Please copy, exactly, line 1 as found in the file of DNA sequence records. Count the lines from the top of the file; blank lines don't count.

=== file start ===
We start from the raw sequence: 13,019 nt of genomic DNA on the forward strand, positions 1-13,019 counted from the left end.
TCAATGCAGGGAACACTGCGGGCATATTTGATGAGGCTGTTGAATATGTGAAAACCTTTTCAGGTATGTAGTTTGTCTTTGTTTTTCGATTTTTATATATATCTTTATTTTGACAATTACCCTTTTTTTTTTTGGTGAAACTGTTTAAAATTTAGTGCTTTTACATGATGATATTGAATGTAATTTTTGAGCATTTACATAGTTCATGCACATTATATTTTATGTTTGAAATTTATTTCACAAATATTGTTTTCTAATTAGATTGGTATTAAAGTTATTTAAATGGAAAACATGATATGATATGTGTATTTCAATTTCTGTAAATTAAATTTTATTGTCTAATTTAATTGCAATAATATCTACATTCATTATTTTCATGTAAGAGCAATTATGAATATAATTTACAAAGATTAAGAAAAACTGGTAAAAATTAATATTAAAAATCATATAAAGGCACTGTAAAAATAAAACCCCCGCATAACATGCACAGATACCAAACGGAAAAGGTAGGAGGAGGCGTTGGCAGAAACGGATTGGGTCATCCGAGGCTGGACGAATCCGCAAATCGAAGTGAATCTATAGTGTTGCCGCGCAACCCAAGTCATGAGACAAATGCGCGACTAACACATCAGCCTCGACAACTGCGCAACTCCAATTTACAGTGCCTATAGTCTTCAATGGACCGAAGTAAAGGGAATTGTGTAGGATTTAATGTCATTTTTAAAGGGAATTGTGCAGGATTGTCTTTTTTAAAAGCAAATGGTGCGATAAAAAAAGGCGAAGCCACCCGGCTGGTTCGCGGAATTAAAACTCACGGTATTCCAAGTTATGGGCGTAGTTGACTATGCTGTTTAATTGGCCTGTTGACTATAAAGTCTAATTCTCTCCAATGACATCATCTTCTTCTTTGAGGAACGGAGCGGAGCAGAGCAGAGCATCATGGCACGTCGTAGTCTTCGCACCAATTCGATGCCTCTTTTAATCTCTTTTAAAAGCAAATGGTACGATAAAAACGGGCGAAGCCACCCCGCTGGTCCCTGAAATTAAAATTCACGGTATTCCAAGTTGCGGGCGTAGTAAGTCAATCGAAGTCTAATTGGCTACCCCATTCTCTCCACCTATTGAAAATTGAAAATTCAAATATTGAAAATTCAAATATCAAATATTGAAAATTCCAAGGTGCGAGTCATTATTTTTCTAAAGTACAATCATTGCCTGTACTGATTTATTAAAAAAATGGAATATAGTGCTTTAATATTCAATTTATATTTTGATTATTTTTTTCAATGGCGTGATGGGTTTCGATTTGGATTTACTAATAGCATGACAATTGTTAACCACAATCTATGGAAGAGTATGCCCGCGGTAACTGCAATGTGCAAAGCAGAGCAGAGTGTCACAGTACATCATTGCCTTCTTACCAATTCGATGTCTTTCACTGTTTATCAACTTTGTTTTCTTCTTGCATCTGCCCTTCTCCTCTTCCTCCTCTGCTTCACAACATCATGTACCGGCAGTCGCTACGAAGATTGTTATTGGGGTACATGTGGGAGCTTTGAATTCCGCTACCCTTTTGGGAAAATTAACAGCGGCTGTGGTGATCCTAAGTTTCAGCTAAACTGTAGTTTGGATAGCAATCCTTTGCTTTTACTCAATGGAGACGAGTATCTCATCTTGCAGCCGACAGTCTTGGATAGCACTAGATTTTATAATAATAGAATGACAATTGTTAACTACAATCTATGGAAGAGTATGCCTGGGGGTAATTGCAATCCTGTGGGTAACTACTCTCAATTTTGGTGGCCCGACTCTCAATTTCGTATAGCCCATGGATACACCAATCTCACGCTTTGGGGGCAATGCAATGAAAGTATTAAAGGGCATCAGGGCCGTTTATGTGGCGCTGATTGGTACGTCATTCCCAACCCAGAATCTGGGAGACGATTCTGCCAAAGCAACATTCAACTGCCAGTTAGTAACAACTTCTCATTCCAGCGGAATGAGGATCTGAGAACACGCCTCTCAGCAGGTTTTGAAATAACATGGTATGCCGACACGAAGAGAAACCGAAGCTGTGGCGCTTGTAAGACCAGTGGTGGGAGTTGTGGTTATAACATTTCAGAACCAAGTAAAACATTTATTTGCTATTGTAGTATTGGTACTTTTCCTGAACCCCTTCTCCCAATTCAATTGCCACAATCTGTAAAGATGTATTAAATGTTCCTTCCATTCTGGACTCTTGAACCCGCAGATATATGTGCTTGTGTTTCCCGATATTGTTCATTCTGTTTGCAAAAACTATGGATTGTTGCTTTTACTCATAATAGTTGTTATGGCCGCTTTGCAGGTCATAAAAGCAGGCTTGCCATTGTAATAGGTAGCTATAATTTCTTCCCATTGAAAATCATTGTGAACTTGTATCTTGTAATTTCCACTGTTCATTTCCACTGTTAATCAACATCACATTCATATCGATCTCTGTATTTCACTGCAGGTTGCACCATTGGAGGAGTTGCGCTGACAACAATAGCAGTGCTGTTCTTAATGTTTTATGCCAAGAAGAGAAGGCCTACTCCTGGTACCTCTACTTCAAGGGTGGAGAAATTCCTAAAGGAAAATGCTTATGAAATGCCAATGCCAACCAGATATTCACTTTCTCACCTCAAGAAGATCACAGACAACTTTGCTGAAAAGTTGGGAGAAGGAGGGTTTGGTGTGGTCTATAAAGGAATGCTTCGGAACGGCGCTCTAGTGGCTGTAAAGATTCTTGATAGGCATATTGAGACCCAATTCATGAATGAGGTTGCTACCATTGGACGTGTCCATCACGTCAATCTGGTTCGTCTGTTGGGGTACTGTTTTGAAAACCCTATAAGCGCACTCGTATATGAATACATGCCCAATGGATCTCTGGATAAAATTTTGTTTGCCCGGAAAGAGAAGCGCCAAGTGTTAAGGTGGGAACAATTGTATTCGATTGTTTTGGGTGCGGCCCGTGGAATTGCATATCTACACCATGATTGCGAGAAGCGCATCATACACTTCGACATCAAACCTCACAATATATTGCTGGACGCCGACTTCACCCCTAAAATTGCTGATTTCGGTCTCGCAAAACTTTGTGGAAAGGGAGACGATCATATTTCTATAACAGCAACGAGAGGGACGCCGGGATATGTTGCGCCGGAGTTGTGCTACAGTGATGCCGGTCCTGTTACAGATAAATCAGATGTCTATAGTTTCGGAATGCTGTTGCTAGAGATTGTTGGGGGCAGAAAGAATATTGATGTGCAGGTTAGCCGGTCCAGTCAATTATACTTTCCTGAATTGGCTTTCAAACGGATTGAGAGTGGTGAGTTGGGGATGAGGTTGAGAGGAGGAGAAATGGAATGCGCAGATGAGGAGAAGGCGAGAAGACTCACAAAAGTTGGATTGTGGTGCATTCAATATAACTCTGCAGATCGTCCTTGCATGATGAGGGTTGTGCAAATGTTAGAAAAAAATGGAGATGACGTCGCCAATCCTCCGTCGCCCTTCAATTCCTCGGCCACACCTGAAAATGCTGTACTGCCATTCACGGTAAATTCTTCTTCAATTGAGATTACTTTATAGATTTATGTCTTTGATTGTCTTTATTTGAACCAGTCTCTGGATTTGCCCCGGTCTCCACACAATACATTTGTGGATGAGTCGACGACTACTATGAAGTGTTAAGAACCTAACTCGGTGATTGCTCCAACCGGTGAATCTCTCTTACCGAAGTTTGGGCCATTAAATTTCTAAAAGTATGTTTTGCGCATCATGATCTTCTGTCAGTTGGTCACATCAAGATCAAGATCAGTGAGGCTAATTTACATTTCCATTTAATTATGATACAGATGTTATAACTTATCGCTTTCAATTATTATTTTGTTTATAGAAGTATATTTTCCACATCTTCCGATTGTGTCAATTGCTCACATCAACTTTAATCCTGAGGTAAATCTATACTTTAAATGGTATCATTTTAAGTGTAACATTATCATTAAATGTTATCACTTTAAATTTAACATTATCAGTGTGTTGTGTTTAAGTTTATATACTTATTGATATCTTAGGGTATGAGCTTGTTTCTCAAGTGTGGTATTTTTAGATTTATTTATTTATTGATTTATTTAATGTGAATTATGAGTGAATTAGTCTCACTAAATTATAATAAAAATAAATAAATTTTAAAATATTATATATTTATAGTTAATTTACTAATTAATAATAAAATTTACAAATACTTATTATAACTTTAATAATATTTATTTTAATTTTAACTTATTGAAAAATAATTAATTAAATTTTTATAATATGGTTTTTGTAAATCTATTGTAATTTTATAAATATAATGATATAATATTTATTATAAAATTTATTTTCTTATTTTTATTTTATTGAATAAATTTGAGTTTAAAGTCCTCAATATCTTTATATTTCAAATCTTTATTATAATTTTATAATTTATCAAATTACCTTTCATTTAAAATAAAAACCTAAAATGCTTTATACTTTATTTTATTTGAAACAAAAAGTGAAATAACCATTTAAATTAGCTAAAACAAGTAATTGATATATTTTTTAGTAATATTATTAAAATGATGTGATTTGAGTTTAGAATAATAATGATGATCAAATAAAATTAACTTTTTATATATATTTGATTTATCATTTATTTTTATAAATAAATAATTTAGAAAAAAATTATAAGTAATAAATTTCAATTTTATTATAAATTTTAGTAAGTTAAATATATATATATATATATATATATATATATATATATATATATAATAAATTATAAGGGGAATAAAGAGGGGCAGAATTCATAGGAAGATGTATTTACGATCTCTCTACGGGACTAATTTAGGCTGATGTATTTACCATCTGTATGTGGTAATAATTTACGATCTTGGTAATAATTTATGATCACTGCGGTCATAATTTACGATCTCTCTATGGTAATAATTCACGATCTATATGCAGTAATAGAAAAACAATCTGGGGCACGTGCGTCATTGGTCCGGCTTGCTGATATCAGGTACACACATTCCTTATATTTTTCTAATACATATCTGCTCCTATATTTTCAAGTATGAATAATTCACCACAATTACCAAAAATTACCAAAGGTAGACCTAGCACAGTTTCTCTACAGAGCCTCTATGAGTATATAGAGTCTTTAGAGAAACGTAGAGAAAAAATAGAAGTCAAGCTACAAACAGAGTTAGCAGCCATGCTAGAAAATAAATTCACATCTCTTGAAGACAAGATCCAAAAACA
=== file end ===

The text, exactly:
We start from the raw sequence: 13,019 nt of genomic DNA on the forward strand, positions 1-13,019 counted from the left end.